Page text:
I’ve mentioned before that my wife and I tend to do a lot of traveling. Between visiting National Parks and local ‘adventuring,’ we have been on roads of all shapes, sizes, and conditions. From the insanely fast Autobahn in Germany to the back-country gravel roads in Alaska, there are few roads we haven’t touched. Yet I’m still holding out to drive through Denmark’s underwater bridge. Although, if it goes underwater, is it really a bridge anymore?
The four-player game Tokyo Highway, published by itten and designed by Naotaka Shimamoto and Yoshiaki Tomioka, features a roadway unlike any you’ve ever seen before. And, quite frankly, it’s one that I definitely wouldn’t want to travel on in real life: winding roads with steep drop-offs are not my forte.
Luckily, Tokyo Highway is just a game!
Tokyo Highway: Road warriors!
The objective of Tokyo Highway is to place all of your bright little cars onto the highway before your opponents. Each turn you will construct an addition to your personal highway in the playing area. If you build the highway above or underneath another player’s highway, you get to place your car on the new road.
When it comes down to brass tacks, that’s the gist of the game. Granted, brass tacks on the road would cause immeasurable flat tires, so let’s try to keep tabs on those, eh?
It doesn’t take long for the winding mass of highways to become a tangled mess. Everybody is vying for prime real estate, hoping to set up an amazing turn of placing two cars simultaneously. At the same time, you’re trying to prevent the other players from doing the exact same thing.
Since you score points by building above and below your opponent’s roads, the mechanics of the game discourage players from just building their highway off in the middle of nowhere. This keeps the game compact and cutthroat.
Players also get special yellow columns called junctions. A junction allows a player to split their highway off in two directions, which further opens up the options for that player’s turn. Junctions can also be built at any height, creating drastic changes to the game-state each time they are played.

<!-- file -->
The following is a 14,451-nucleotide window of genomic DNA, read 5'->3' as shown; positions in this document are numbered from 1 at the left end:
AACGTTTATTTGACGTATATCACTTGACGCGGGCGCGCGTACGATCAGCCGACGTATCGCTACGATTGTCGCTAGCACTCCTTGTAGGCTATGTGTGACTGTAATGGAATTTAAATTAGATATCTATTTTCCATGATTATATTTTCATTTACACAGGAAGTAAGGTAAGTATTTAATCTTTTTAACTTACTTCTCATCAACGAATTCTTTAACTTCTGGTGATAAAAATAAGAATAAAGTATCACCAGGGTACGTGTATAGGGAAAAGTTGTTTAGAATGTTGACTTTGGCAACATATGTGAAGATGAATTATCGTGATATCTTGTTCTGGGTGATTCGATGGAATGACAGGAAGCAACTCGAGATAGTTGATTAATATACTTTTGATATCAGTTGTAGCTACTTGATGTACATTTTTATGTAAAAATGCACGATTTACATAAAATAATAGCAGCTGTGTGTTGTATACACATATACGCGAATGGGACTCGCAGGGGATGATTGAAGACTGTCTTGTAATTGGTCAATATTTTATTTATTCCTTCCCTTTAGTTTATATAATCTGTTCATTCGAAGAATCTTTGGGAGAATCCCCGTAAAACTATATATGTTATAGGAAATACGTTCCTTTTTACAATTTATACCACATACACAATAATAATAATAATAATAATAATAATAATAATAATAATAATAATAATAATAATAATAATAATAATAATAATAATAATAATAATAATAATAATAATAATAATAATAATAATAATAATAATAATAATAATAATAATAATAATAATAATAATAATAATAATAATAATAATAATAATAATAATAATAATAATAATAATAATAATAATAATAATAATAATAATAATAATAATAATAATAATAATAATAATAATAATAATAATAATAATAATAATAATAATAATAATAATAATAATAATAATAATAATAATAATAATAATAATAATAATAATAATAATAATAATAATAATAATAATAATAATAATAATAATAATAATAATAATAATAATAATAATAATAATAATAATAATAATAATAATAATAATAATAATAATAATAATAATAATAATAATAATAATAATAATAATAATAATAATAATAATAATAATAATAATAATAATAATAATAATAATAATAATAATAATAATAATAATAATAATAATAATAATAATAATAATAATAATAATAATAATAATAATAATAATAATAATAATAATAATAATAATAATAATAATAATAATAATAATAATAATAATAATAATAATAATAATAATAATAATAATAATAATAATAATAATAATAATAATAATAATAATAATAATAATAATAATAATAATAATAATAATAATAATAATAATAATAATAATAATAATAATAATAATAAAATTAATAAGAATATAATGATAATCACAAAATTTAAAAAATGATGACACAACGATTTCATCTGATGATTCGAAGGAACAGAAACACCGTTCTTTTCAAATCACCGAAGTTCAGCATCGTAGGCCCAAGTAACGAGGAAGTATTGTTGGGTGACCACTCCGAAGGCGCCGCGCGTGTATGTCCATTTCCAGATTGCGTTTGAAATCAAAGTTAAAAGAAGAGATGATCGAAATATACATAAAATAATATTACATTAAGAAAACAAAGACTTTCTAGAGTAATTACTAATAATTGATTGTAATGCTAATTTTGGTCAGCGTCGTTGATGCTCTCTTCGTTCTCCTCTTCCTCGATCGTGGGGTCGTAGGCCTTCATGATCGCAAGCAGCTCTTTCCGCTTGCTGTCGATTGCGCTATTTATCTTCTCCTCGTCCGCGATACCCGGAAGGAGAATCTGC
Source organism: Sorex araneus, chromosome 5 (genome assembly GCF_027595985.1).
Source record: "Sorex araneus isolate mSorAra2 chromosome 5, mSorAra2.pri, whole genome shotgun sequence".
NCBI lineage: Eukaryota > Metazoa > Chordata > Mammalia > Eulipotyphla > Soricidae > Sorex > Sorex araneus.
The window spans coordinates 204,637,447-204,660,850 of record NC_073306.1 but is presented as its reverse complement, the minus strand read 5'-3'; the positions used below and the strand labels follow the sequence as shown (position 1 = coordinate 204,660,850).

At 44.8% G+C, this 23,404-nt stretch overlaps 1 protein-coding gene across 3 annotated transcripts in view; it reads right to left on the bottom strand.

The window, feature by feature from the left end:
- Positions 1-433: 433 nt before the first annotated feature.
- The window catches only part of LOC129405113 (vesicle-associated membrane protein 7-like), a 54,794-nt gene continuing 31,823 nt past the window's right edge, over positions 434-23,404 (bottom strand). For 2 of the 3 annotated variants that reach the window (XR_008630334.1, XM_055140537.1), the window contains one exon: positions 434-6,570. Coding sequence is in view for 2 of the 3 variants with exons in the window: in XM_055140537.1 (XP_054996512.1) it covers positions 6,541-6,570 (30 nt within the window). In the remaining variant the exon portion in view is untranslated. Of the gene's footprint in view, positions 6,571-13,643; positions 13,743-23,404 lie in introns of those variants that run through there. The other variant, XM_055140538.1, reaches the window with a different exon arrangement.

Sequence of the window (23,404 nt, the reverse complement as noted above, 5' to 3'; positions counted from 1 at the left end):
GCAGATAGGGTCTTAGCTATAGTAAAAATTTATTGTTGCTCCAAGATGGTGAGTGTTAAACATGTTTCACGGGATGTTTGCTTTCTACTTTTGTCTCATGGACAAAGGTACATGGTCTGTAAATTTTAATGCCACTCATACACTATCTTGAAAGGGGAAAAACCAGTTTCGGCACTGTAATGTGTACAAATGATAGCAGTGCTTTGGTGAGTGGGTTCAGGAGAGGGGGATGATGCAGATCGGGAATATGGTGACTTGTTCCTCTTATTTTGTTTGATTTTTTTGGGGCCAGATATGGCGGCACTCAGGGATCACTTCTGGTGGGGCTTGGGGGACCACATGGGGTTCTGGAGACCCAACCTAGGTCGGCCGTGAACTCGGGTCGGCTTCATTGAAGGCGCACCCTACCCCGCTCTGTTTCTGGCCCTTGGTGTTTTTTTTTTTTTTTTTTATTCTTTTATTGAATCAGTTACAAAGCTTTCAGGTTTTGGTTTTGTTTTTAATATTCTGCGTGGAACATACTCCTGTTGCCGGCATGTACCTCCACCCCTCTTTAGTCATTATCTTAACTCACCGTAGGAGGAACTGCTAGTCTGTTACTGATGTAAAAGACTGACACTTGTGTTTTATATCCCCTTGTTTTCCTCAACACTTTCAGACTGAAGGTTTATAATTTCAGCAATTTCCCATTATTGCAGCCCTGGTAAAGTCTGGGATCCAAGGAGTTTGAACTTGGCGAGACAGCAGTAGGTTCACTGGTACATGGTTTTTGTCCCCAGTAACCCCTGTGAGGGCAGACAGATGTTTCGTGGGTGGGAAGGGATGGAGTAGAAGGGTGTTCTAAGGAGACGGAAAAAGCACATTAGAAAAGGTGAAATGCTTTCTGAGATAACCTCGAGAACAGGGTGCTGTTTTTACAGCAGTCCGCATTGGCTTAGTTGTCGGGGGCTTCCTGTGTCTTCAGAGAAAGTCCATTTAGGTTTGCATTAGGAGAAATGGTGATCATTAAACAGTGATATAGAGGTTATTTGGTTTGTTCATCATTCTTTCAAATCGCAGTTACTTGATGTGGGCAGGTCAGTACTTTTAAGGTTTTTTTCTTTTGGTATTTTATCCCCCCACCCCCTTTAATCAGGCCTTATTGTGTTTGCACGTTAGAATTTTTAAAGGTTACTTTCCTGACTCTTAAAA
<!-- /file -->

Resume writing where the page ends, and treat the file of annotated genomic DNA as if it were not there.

There are other placement rules that you’ll want to brush up on before you start playing, but the rulebook is more of a glorified pamphlet. You’ll be able to peruse through the two pages of rules and corner-cases very quickly.
And then? It’s off to the races!
Tokyo Highway: Highway to Fell
As with most dexterity-based games, Tokyo Highway can be nerve-wracking. With all of the roadways balancing precariously atop unstable columns, the threat of an infrastructure collapse is inevitable.
Rules for toppling another player’s pieces are baked directly into the rules, but ofttimes the game-state will get destroyed beyond repair. This threat becomes even more intense when playing with the full four-player complement.
In a way, this game shares a similarity with Jenga, in that knocking over the pieces will usually just end the game on the spot, creating a single loser as opposed to a winner. Players must keep their wits about them to avoid being the one to end the fun.
Small tweezers are included in the box to allow players to gingerly access tight quarters. Personally, I’m worse off using them over my fingers, but it’s definitely nice to have the option.
Every game that I’ve played so far has ended in the aforementioned tragedy. It’s heartbreaking and sad to see an intricate network of highways suddenly be reduced to a pile of wooden components. As long as you’re not the one doing the toppling, however, it can be a huge relief.
Tokyo Highway: Precise Handling Required
You don’t have to be a civil engineer to appreciate the intricacies of constructing highways on your dining room table. And I’m sure that some engineers might cringe at the structural codes that are DEFINITELY not being followed as the game progresses.
Just like other dexterity games, Tokyo Highway blends anticipation, patience, and precision to deliver an experience that is enjoyable for a wide range of ages.
Yes, you will probably get frustrated and your heart might start pounding in your chest as you try to thread the proverbial needle with your tweezers. I would not qualify this game ‘stress-relieving’ by any stretch of the imagination.
However, there is definite fun to be had as you build your winding highway in a restricting environment. And best of all, you don’t even have to deal with traffic jams, lane closures, or detours.
Just road construction.
Disclosure: Asmodee provided Nerds on Earth with a copy of Tokyo Highway in exchange for an honest review.